kieu thi bui v DIRECTOR OF PUBLIC PROSECUTIONS FOR THE COMMONWEALTH OF AUSTRALIA
 HCA 1
Today the High Court dismissed an appeal from the Court of Appeal of the Supreme Court of Victoria, which held that "double jeopardy" was not to be considered upon an appeal by the Commonwealth Director of Public Prosecutions ("DPP") under the Crimes Act 1914 (Cth) ("Crimes Act").
The appellant, Kieu Thi Bui, is an Australian citizen who carried drugs into Australia from Vietnam, contrary to the Criminal Code (Cth). She was apprehended by the Australian Federal Police on 11 February 2009, and was subsequently found to be concealing four pellets containing heroin within her body. After the drugs were discovered, the appellant co-operated with the police and undertook to assist law enforcement agencies. She pleaded guilty to importing a marketable quantity of a border controlled drug. The sentencing judge did not order a term of immediate imprisonment, on the basis that the appellant had co-operated, and undertook to continue co-operating, with law enforcement agencies, the danger attending her co-operation, and the risk of hardship to the appellant's infant twins. Her Honour sentenced the appellant to three years' imprisonment with an immediate release, upon giving security of $5000 to comply with the condition that the appellant be of good behaviour for three years. The DPP appealed against the sentence on the ground that it was manifestly inadequate.
On appeal, the Court of Appeal identified errors in the sentencing judge's reasons by reference to s 16A of the Crimes Act. Under s 16A(1) of the Crimes Act, a court must impose a sentence that is of an appropriate severity in all the circumstances of the offence. Section 16A(2) specifies matters which must be taken into account if relevant and known to the court, including the probable effect of any sentence on the person's family or dependants and the person's "mental condition". The Court of Appeal held that the provisions of the Criminal Procedure Act 2009 (Vic) ("Criminal Procedure Act") required it to not take into account any element of double jeopardy involved in the appellant being re-sentenced. The Court of Appeal ordered a new sentence of four years' imprisonment, with a non-parole period of two years. The appellant appealed, by special leave, to the High Court of Australia.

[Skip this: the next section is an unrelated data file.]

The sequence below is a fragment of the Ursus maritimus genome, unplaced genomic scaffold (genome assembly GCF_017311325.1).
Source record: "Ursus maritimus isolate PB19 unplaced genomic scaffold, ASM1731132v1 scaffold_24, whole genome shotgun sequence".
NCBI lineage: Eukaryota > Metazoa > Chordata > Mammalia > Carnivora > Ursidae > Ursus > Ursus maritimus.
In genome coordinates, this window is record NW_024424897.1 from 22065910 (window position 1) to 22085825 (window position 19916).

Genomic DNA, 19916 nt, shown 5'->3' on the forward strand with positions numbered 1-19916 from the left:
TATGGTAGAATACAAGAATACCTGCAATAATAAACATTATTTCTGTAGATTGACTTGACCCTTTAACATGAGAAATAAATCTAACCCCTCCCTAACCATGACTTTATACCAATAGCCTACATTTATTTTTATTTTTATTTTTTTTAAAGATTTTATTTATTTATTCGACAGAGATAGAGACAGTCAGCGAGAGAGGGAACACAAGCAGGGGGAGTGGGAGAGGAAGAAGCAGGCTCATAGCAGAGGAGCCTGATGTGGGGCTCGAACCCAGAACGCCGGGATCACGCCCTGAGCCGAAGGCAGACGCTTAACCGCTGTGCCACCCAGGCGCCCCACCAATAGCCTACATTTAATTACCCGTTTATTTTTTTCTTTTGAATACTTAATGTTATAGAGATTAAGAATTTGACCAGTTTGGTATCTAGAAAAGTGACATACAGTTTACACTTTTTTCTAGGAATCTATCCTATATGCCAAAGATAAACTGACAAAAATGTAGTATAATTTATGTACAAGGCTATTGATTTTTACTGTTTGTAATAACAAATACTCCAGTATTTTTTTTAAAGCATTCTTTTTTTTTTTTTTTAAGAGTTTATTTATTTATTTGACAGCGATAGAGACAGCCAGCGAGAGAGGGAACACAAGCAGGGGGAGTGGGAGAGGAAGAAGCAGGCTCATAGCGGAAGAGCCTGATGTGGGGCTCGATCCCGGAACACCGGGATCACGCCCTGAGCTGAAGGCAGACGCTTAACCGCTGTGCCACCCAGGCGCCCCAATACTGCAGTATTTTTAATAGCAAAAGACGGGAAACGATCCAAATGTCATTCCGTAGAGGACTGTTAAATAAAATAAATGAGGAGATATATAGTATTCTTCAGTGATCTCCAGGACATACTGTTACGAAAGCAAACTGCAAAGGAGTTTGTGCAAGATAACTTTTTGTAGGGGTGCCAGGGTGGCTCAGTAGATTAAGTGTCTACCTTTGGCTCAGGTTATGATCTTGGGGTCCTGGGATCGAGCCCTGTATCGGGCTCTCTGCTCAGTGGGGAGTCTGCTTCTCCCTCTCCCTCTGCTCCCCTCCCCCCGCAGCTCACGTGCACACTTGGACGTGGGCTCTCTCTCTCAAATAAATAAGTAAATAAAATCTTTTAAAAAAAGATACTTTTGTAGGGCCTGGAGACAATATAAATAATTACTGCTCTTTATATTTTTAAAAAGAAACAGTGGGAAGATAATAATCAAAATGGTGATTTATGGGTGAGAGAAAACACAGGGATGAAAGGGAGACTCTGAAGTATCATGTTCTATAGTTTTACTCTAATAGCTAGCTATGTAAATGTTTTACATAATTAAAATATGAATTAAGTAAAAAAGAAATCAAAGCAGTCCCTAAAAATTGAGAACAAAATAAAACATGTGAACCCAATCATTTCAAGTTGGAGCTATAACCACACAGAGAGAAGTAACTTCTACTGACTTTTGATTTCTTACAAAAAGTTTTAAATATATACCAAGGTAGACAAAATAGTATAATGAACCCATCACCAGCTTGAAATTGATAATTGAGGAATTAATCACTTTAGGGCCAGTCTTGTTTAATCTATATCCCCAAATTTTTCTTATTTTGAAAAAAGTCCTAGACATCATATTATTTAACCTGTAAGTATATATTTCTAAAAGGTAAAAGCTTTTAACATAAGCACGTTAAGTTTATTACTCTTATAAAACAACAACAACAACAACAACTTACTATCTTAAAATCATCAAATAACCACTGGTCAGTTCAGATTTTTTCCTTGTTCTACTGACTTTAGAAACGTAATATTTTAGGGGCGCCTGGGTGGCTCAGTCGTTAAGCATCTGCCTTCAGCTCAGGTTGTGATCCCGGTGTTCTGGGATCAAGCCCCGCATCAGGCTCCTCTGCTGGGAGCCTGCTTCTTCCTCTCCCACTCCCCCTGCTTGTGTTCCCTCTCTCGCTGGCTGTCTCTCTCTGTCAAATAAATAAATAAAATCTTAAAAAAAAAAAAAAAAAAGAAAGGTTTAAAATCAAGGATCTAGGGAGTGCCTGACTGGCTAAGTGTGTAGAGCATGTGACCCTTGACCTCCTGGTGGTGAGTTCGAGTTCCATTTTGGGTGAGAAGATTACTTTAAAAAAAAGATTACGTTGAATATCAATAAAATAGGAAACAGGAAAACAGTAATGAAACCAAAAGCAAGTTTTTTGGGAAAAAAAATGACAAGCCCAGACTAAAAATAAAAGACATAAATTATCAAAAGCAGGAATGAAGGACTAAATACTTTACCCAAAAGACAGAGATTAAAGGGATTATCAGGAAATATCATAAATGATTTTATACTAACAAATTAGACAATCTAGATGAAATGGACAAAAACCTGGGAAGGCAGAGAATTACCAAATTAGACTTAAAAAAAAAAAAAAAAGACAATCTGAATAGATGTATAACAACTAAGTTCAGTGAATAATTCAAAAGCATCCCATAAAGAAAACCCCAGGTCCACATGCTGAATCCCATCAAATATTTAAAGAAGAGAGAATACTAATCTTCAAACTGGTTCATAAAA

The High Court dismissed the appeal, with the result that the sentence ordered by the Court of Appeal stands. The High Court held that the provisions of the Criminal Procedure Act on which the Court of Appeal relied do not apply to appeals by the DPP for re-sentencing under the Crimes Act. The High Court rejected a submission that s 80 of the Judiciary Act 1903 (Cth) imported double jeopardy into the sentencing considerations under s 16A of the Crimes Act. There was no gap or omission in Commonwealth statute law such as to bring s 80 into operation. The High Court also
held that there was no warrant for interpreting s 16A of the Crimes Act as incorporating concepts addressed only to an appellate court, such as notions derived from the rule against double jeopardy. Further, the High Court held that s 16A(2) of the Crimes Act does not refer to the stress and anxiety presumed to be suffered by convicted persons facing re-sentencing, but to such a mental condition which is demonstrated to exist in fact.
This statement is not intended to be a substitute for the reasons of the High Court or to be used in any later consideration of the Court’s reasons.